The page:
open-sourced mapping organisation established in 2004. These three  attributes, nodes, ways and relations, act simultaneously as both the very constitutive material of OpenStreetMap’s cartographic output and likewise as points of meditation in this chapter. Together they animate the empirical upshot  of the burgeoning conceptual matter on mapping that itself is steadily animating the processual and ontologically/epistemologically insecure natures of contemporary cartography (Kitchin and Dodge, 2007; Crampton, 2010; Elwood and Leszczynski, 2013; Burns, 2014; Caquard

in Time for mapping
Open Access (free)
On Anglo-Saxon things
James Paz

divisions between ‘animate’ human subjects and ‘inanimate’ nonhuman objects. Throughout the course of the book, the Anglo-​Saxon thing will be shown to resist such categorisation. The active role that things have in the early medieval world can also be linked to the Germanic origins of the word, where a þing is a kind of assembly, with the ability to gather other elements –​material goods, bodies, words, ideas –​to it. It is in this way that a thing might be said to speak. By moulding meaning and matter together into a distinct whole, a cross, a casket, a book, a relic

in Nonhuman voices in Anglo-Saxon literature and material culture
Open Access (free)
Elizabeth Vandiver, Ralph Keen, and Thomas D. Frazel

hordes, many pamphlets in German, to persuade everyone of how holy a death that most holy (as they say) father of them all died. The writings of three of his colleagues in particular are being circulated, namely of Jonas Cocus, who falsely calls himself ‘Justus,’ of Philip Melanchthon, and of Johannes Apel . . . In the present volume Melanchthon’s vita and Cochlaeus’s Commentary finally achieve their long-postponed confrontation. Read against each other, the rival texts rekindle the colossal crossfire of faith-against-faith that animated and illuminated the Reformation

in Luther’s lives
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Irish colour term glas, often translated as the colour of ‘sky in water’ or green, grey, blue. And so the bodily substantiation of God cannot be divorced from environmental features. Human beings  –​even saintly humans –​are not at the centre of a system of nature, but entangled within it.2 The elemental fluidity of Lindisfarne and the Farne Islands shapes perceptions of the spiritual world and its relation to the temporal. As well as acting as an assembly, the saintly body is also a thing that crosses the boundaries between life and death, animate and inanimate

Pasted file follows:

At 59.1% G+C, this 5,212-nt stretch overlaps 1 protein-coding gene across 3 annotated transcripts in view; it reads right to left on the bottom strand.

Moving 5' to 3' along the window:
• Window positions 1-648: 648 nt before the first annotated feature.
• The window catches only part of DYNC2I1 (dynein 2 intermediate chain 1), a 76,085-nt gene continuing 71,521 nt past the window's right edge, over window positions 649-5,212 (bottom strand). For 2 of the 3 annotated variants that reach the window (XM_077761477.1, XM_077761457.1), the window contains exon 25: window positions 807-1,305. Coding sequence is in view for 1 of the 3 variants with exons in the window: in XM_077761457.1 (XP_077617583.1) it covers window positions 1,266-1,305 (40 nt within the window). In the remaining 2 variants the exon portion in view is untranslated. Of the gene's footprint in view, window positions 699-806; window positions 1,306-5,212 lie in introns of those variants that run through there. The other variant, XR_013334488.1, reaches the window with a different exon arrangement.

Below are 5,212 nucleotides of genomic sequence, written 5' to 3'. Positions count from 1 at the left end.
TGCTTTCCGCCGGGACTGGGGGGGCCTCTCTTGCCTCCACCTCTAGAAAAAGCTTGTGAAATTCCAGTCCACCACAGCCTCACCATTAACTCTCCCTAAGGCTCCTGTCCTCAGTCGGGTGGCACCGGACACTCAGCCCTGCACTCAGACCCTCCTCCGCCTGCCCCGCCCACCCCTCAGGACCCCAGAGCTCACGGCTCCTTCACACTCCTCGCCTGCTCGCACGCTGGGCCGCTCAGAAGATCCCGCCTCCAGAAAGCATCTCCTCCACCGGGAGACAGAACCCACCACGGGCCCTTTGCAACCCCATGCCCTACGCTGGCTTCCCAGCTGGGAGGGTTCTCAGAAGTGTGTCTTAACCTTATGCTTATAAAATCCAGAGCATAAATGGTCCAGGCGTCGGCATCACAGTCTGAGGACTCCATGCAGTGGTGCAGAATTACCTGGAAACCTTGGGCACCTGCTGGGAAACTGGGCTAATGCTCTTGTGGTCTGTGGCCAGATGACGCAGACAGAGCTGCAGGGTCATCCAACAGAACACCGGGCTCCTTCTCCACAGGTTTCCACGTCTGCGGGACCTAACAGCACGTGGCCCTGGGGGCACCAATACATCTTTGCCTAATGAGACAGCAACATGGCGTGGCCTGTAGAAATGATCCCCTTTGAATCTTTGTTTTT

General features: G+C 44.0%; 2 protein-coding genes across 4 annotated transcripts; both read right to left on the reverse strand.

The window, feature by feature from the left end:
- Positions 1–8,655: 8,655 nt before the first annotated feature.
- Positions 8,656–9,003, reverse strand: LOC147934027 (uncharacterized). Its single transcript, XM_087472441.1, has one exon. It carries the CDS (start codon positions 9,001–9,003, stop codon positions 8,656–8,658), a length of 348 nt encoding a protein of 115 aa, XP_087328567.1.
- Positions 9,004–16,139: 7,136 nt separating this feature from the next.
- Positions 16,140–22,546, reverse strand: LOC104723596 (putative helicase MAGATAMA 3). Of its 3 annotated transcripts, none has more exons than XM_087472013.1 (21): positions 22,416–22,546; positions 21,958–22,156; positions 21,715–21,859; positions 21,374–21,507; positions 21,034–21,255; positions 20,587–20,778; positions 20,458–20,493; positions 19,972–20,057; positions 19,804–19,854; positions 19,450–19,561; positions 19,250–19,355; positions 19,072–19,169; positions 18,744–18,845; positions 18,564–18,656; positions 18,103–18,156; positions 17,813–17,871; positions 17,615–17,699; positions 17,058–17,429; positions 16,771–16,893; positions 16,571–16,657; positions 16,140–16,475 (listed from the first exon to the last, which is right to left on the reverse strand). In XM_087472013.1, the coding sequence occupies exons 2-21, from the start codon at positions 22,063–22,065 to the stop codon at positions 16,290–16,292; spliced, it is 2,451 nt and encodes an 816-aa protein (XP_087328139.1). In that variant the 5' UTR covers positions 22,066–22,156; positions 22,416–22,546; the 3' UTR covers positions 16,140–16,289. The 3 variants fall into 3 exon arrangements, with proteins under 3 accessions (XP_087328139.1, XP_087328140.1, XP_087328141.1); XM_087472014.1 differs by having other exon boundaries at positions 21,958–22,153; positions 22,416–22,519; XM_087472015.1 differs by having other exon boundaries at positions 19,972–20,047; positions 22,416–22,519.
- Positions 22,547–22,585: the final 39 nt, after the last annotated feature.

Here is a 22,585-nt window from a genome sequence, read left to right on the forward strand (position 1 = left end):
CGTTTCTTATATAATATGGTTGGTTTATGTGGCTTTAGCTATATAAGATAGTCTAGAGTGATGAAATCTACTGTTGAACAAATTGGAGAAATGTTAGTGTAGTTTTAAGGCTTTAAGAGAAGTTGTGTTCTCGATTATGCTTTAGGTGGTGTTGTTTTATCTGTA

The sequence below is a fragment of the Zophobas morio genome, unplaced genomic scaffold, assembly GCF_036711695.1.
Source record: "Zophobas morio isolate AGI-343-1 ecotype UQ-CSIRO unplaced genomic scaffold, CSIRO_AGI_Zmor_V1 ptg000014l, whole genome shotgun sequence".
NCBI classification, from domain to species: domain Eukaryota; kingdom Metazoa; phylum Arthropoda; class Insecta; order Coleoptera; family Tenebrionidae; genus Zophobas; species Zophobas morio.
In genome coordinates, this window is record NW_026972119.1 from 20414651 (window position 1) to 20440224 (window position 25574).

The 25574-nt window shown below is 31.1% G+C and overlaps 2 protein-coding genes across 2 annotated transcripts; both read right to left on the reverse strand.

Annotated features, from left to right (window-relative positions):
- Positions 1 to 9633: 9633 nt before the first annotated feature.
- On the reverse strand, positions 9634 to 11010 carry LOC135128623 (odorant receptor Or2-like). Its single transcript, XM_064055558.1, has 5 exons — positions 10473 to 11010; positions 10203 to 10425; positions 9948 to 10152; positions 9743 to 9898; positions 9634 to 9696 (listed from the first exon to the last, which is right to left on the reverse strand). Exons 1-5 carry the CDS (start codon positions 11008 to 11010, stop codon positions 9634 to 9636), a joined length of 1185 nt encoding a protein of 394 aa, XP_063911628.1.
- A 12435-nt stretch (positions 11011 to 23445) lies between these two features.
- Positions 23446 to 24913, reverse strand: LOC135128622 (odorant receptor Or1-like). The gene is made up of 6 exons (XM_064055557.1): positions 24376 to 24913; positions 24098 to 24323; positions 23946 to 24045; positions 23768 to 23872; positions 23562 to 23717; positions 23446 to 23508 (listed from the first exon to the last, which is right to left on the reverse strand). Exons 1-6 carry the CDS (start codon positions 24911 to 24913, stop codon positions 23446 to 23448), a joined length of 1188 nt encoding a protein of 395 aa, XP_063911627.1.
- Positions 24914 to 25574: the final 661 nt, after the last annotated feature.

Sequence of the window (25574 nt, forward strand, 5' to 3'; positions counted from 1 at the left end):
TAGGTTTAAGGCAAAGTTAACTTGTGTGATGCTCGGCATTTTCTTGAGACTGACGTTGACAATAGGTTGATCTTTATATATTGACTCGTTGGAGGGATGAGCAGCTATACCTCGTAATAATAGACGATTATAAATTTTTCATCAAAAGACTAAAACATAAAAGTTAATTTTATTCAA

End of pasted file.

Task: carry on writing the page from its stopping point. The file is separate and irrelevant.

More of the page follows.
in Nonhuman voices in Anglo-Saxon literature and material culture
Open Access (free)
Seas, oceans and civilisations
Jeremy C.A. Smith

in civilisational analysis. Moreover, the disciplines of world history and sociology have favoured contained national societies and land-​ based civilisations qua civilisation. But even when oceanic, portal and islander-​ based civilisations are treated, it is less for their imaginaries and proclivity for engagement and more for their part in the histories of other larger and ‘greater’ states, empires and civilisations. In response, I contend that maritime civilisations reach out to saltwater horizons and are animated by oceanic imaginaries. They develop marine

in Debating civilisations
John Narayan

adoption of the ‘scientific attitude of the mind’ in moral and political matters. The second section will outline how Dewey believed liberal capitalism was unable to support social intelligence and needed replacing with a form of democratic socialism. The third section will outline how Dewey’s call for democratic socialism was animated by his view about the relationship between economic inequality and political equality within the Great Society. The final section will highlight how Dewey’s views on economic and political equality translate into an argument for an

in John Dewey